The WFPC2 FOV measures ~ 2.5 (along the WFC CCDs). We selected the sample to fit within the FOV, and preferably within a single 75" × 75" WFC CCD, allowing us to derive reliable SB-profiles without having to mosaic multiple WFPC2 fields. For galaxies with a B-band half-light radius in the range 0.'1 ltapprox re ltapprox 1.'0 (as derived from the RC3 catalogue, de Vaucouleurs et al. 1991), about ~ 3-5 scale-lengths fit in a single WFPC2 field.

For most of our sample galaxies, the nucleus has been placed on WFPC2's WF3 CCD, near pixel (X, Y) = (300, 300), so that both the WF2 and WF4 CCDs maximally sample the galaxies' outskirts, allowing optimal subtraction of any sky-background when mosaicing the four WFPC2 CCDs. For some of the larger galaxies and for galaxies in pairs or small groups, we center the object(s) in another part of the WFPC2 FOV, or constrain the HST roll angle ("ORIENT") to assure that the largest possible portion of the galaxy or galaxy group is observed.

2.1.4. The HST Continuous Viewing Zone

Part of the galaxy sample is located in the HST Continuous Viewing Zone (CVZ), i.e., at 53° leq |DEC| leq 72°, where objects are observable for an entire HST orbit, typically doubling the available integration time. For any such galaxies, we were able to obtain F255W as well as F300W images without the cost of an extra HST orbit. We select the sample to maximize the fraction of galaxies in the CVZ.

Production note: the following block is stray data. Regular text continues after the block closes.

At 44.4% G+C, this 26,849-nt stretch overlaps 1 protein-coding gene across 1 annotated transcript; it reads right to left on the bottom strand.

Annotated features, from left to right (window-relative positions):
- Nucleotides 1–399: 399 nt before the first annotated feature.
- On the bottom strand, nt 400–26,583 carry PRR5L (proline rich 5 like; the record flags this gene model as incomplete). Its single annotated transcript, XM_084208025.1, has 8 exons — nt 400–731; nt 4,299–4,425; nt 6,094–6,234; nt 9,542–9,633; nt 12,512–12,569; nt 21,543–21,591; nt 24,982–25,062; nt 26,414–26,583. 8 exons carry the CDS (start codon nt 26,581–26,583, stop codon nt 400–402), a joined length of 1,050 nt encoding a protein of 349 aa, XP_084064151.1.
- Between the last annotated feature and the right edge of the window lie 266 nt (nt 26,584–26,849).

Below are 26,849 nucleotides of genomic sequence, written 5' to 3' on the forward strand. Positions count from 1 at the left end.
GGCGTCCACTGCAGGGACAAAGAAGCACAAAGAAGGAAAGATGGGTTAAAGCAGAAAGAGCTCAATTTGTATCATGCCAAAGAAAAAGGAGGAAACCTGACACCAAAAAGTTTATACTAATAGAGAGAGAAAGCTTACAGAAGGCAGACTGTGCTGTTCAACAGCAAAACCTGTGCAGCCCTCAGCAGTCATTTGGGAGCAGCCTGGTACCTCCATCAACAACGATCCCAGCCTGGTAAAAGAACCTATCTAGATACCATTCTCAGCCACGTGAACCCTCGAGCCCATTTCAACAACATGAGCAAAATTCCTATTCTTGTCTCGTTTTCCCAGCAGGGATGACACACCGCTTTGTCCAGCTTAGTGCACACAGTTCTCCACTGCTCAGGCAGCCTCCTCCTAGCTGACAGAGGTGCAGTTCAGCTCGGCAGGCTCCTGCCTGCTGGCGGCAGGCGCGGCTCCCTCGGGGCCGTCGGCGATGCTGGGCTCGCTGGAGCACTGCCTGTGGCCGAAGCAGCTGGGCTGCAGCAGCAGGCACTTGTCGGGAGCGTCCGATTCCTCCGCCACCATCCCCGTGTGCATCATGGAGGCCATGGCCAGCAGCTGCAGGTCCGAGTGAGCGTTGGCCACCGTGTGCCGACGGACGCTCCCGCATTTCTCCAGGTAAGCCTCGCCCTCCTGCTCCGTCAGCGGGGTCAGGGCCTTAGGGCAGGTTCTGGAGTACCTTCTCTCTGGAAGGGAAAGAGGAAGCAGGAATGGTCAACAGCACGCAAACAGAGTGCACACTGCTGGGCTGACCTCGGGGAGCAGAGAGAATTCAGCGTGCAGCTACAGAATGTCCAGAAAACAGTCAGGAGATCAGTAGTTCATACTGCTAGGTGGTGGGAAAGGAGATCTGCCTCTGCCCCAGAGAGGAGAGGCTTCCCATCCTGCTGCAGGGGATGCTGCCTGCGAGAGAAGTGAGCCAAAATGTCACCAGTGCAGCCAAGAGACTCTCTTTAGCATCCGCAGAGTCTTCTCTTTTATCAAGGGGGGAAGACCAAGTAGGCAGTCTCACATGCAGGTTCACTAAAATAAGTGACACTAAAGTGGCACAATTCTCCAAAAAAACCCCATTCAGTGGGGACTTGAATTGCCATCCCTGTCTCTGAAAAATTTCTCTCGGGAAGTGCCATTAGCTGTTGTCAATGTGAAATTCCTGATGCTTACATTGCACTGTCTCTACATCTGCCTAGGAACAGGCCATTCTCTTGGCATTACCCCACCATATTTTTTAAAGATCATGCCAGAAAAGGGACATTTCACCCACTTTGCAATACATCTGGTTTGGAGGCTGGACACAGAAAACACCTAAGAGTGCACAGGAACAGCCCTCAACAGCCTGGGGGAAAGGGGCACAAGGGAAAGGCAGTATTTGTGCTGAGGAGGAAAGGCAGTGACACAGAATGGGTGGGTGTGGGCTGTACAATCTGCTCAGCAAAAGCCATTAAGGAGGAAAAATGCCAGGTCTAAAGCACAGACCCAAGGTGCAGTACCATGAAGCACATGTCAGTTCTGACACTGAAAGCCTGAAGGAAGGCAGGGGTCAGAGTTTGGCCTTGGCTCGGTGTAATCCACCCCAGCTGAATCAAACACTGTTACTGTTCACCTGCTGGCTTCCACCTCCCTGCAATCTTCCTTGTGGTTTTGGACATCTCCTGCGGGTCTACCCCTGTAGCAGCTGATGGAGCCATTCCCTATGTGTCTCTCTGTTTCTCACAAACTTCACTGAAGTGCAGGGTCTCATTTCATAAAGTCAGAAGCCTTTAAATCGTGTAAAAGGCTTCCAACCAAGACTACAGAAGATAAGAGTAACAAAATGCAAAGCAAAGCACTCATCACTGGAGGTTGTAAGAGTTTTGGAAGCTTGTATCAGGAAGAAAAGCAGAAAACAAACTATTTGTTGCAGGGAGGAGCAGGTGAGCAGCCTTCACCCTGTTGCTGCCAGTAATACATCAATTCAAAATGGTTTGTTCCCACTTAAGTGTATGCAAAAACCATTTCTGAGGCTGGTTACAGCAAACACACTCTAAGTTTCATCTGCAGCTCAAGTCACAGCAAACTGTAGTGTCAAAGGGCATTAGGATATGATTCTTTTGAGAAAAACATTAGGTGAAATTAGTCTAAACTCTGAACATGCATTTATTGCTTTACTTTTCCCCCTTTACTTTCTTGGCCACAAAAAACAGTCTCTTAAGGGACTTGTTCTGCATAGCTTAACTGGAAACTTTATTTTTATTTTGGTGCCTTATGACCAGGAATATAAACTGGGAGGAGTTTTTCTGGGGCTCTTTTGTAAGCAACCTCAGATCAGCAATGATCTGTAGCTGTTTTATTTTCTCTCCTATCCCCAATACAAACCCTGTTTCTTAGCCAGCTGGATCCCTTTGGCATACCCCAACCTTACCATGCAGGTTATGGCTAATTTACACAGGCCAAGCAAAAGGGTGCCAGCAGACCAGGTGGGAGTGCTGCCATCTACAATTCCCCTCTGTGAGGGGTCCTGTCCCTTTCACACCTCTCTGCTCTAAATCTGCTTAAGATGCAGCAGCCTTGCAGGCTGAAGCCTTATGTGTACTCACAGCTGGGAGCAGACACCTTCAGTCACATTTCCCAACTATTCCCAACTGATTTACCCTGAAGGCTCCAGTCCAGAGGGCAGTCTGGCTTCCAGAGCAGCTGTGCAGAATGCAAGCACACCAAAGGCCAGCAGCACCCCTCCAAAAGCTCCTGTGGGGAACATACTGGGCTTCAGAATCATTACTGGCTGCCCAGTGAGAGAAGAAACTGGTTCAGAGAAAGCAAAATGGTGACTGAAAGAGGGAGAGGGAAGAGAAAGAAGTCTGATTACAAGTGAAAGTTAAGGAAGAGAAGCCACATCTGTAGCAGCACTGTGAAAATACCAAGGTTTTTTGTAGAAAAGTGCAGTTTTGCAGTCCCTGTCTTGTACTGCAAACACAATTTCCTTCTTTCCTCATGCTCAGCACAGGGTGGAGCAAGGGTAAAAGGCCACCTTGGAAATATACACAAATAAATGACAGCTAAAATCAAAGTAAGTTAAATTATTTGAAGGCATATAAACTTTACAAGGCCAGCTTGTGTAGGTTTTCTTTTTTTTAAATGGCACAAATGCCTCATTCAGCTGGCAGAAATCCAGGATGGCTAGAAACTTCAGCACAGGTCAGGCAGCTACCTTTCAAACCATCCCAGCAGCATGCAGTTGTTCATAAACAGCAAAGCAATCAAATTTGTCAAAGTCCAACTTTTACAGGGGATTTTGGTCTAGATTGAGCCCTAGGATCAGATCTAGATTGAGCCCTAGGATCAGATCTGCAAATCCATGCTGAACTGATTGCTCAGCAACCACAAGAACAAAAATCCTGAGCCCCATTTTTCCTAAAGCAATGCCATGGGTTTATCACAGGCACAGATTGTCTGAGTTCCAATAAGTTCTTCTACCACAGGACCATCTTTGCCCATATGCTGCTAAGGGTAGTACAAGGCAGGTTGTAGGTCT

Since the Zodiacal background reflects the color of the Sun, the sky-background will be darker in the F255W filter (~ 24.5-25.0 mag arcsec - 2) than in the F300W filter (~ 24.0 mag arcsec - 2), partly compensating for the lower sensitivity in F255W. Observations in the CVZ may suffer from higher sky-background levels due to the Earth's limb (Williams et al. 1996). We minimize the probability of excessive sky-levels by interspersing the exposures in the different filters using the sequence: F814W, F255W, F300W, F255W, F300W, F814W, F255W, and F300W. This sequence ensures that never more than one F255W or F300W exposure is taken close to the Earth's limb in a full CVZ orbit, and also minimizes the number of Fine Guidance Sensor (FGS) motions needed to create a pointing dither-pattern. For non-CVZ targets we use the sequence: F814W, F300W, F300W, and F814W, to push the F300W exposures farthest from the Earth's limb.